New team aims to quell domestic violence fatalities


Published: Tuesday, October 22, 2013 at 5:54 p.m.
Last Modified: Tuesday, October 22, 2013 at 5:54 p.m.

The day Joe Johnson's daughter called to tell him his ex-wife Polly Rollins was in the hospital, he thought it was just an accident. Something minor, probably.

Facts

People who need help from intimate partner violence can call Peaceful Paths hotline at 352-377-8255 or the Florida hotline at 1-800-500-1119.

“My daughter said, 'I don't think she's going to make it,'” he said Tuesday as his voice broke. “I asked why, and she said, 'Garry killed her,'”

Johnson had no idea Polly was in an abusive relationship with Garry Rollins, a man she had recently married, he recalled. In August 1989, Garry killed Polly after she asked for a divorce and slit his own throat.

Johnson said his children's lives have not been the same since. He wiped his eyes as he talked about seeing Polly's blood on the walls and the loss of a good friend.

“From that day, I vowed I would do whatever I could do to protect another person from dying,” he said. “Domestic violence is not going away. We need to help people realize the situation they are in and get the heck out of it.”

Johnson spoke to about 30 people at the formal launch of the Intimate Partner Violence High Risk Team at the Peaceful Paths Administrative Office.

The team of law enforcement agencies, victim advocacy services and legal services will meet monthly to identify the most dangerous cases of domestic violence and use interventions to prevent fatalities, according to Peaceful Paths executive director Dr.Theresa Beachy.

“This program has been two years in the making and it's exciting to finally launch it,” she said. “We want better law enforcement response, not one that ignores the problem and lets the situation play out. We hope to get a homicide rate of zero.”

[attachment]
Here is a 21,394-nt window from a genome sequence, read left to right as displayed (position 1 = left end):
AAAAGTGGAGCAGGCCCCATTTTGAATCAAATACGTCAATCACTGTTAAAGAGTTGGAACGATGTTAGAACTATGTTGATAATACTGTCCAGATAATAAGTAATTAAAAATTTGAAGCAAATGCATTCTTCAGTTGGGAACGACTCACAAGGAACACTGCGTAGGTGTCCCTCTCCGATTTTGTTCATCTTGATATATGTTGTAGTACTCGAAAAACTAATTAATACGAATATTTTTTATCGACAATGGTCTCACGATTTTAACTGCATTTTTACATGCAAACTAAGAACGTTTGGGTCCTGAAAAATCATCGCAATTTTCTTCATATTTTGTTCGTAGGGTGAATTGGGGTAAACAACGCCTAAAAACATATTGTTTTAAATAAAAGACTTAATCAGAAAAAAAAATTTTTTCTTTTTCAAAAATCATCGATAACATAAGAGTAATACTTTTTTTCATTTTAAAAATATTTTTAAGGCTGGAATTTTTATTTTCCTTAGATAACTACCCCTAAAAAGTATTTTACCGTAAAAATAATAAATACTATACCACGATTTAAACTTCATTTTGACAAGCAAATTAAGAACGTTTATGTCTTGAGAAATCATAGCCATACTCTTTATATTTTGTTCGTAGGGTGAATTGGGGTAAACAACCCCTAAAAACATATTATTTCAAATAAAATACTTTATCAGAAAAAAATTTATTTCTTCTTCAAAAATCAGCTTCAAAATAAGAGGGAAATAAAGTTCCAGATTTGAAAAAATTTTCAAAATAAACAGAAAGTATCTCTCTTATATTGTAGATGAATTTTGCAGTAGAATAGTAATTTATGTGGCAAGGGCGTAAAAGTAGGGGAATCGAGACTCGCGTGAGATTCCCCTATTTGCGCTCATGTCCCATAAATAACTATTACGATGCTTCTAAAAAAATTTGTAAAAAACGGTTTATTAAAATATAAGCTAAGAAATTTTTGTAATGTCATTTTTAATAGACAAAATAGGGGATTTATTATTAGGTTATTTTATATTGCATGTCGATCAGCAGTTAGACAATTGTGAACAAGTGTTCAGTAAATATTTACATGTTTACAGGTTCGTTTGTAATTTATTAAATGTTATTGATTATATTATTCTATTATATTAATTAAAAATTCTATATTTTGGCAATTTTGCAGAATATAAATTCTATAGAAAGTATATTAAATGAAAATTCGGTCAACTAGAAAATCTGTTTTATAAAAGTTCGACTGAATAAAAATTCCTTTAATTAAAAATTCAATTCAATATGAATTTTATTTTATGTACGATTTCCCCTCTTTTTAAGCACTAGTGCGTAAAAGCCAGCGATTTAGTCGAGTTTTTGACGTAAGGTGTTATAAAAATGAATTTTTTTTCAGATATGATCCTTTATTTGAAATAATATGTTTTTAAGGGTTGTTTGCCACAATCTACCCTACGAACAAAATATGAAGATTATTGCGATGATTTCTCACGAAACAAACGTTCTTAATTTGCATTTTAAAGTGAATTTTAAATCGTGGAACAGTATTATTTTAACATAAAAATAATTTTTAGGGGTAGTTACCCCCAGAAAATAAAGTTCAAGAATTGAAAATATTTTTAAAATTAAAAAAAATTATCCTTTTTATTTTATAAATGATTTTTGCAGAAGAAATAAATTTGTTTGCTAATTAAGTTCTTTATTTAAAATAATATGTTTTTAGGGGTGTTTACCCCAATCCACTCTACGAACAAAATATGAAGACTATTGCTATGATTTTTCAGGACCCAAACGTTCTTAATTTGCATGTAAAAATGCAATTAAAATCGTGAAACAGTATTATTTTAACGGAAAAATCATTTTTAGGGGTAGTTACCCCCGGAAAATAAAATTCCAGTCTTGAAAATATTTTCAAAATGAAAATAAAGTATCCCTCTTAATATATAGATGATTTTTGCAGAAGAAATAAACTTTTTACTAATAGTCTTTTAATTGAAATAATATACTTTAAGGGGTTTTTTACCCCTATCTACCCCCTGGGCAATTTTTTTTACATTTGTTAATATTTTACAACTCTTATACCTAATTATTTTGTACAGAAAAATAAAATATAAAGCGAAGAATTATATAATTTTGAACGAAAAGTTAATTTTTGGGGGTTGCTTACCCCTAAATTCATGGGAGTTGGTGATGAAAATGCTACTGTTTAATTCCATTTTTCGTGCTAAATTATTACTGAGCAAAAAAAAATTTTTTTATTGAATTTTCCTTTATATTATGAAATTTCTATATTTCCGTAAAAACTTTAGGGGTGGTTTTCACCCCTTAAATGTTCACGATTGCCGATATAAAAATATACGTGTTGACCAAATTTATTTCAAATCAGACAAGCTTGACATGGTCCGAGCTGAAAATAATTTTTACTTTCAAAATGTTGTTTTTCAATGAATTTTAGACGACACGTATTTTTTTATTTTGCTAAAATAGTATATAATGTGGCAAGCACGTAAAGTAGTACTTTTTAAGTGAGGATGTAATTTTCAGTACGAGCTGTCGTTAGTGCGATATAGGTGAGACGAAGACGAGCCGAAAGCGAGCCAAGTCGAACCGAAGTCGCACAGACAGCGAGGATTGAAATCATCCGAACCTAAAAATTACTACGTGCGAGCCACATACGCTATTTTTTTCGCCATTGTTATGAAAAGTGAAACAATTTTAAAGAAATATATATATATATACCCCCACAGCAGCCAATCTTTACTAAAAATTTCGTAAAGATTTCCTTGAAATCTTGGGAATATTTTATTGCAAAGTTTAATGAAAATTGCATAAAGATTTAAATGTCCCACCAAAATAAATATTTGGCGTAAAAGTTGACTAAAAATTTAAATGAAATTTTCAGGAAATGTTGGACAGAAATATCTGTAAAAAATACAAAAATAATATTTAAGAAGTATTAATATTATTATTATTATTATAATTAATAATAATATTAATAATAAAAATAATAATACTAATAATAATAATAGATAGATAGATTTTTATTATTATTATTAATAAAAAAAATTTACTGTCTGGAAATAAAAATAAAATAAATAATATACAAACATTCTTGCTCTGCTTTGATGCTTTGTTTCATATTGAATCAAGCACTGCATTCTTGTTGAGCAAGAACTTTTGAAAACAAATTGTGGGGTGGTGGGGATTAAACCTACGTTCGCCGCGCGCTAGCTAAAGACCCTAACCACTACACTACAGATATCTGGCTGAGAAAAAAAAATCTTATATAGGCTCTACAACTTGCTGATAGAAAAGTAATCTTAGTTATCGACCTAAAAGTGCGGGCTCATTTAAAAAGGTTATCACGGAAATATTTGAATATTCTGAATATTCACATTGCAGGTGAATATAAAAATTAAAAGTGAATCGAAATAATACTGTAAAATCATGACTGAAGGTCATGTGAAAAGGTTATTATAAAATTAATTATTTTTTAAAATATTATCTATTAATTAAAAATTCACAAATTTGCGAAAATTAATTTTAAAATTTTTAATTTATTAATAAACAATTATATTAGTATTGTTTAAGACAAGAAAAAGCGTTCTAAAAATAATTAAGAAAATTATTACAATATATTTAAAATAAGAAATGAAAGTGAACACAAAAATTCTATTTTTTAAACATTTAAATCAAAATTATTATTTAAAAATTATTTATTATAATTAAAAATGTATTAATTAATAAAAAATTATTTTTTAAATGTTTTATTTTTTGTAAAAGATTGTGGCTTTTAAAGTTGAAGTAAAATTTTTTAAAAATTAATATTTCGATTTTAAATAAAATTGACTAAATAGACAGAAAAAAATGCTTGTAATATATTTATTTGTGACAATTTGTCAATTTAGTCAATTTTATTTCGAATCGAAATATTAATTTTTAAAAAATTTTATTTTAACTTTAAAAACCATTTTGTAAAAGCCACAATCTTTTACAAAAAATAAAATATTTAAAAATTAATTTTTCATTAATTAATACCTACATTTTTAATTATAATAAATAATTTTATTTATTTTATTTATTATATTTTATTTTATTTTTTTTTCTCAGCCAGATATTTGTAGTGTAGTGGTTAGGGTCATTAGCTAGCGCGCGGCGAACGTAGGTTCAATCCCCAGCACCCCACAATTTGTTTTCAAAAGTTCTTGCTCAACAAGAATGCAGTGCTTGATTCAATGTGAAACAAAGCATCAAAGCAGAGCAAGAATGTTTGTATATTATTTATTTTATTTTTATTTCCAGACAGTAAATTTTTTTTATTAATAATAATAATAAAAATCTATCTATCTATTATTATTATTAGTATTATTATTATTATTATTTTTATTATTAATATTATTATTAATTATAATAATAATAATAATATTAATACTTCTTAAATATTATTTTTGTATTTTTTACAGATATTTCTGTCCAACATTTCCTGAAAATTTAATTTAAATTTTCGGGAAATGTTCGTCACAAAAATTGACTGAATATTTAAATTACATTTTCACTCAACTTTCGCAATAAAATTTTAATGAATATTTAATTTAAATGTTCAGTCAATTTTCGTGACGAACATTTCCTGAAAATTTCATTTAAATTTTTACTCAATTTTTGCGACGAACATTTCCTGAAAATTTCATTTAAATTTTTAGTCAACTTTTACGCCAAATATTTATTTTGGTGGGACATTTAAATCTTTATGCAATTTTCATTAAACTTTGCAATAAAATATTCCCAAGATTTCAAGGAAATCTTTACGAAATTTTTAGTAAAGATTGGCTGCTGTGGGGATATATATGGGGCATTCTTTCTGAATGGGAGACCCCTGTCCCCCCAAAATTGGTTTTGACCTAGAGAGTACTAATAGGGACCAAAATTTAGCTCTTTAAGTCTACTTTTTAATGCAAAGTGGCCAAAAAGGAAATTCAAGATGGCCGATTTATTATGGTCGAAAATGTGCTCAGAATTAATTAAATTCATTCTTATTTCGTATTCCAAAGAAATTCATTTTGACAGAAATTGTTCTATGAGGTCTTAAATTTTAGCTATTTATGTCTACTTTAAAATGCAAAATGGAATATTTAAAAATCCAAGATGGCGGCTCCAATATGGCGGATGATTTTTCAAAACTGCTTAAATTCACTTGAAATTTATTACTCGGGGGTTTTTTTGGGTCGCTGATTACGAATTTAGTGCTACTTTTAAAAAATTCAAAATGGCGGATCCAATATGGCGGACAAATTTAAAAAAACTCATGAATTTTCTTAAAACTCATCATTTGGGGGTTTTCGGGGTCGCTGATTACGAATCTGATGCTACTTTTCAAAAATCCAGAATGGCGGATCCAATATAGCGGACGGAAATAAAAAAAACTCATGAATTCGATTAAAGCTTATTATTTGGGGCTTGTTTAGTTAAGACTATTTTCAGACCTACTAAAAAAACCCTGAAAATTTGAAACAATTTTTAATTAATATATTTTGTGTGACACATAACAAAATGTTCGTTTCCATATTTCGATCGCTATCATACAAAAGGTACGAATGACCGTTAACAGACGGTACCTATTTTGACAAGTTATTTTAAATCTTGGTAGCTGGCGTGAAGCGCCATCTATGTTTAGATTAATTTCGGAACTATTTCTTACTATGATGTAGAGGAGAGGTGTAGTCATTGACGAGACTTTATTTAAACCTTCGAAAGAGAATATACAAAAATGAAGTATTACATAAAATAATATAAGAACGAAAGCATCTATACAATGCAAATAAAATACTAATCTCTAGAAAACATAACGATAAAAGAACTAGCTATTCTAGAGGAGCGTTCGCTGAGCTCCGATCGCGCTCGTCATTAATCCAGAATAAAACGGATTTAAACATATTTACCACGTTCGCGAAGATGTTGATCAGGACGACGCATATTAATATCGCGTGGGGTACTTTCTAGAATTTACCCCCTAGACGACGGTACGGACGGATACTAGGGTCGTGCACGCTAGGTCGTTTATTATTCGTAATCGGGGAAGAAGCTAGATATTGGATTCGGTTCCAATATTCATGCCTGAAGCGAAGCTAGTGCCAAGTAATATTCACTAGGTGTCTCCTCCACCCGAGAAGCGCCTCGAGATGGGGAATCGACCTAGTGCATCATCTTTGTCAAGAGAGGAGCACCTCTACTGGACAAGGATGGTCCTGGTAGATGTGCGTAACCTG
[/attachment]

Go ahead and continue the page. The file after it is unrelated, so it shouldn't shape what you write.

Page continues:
In 2012, there were 1,602 reported domestic violence offenses in Alachua County. This year, four people were killed in the county because of intimate partner homicide.

The High Risk Team model was developed in Massachusetts by Jeanne Geiger and is the first of its kind in Florida, officials said.

The model calls for the “early identification of high-risk offenders through risk assessment, case-specific, multidisciplinary responses to high-risk cases, and monitoring and containment of offenders,” according to the Jeanne Geiger Crisis Center website.

Victims are most at risk of homicide from a batterer when they leave or engage in a legal separation, according to research led by Dr. Jacquelyn Campbell. The most dangerous time for a victim is within the first year of leaving, especially the first three months.

Alachua County Sheriff Sadie Darnell said that when domestic violence is reported, law enforcement officials routinely ask the victims several questions to see if the victim is at risk and encourage him or her to contact a help hotline.

Officials help the victims find the best resources for them and monitor the offender, even when he or she is in jail, she said.

“Domestic violence situations are highly lethal not only for victims, but for law enforcement as well,” Darnell said. “It makes perfect sense to put as much resources as we can into it.”

Most domestic violence victims don't contact authorities, said Gainesville Police Capt. Lynne Benck.

“We need to stay engaged in education for the community and help victims trust us to get them to identify aggressors,” she said. “Once we get names here, we're going to help them.”

Intimate partner violence is also predictable and follows a course of action that is preventable, said Laura Knudson, bureau chief of trauma intervention and special services at ASO. Victims who access the help hotline tend to live, Knudson said.

“It is terrifying to face someone who you know wants to kill you,” she said. “When that person who touched you with fondness breaks bones in your face, it is chilling.”

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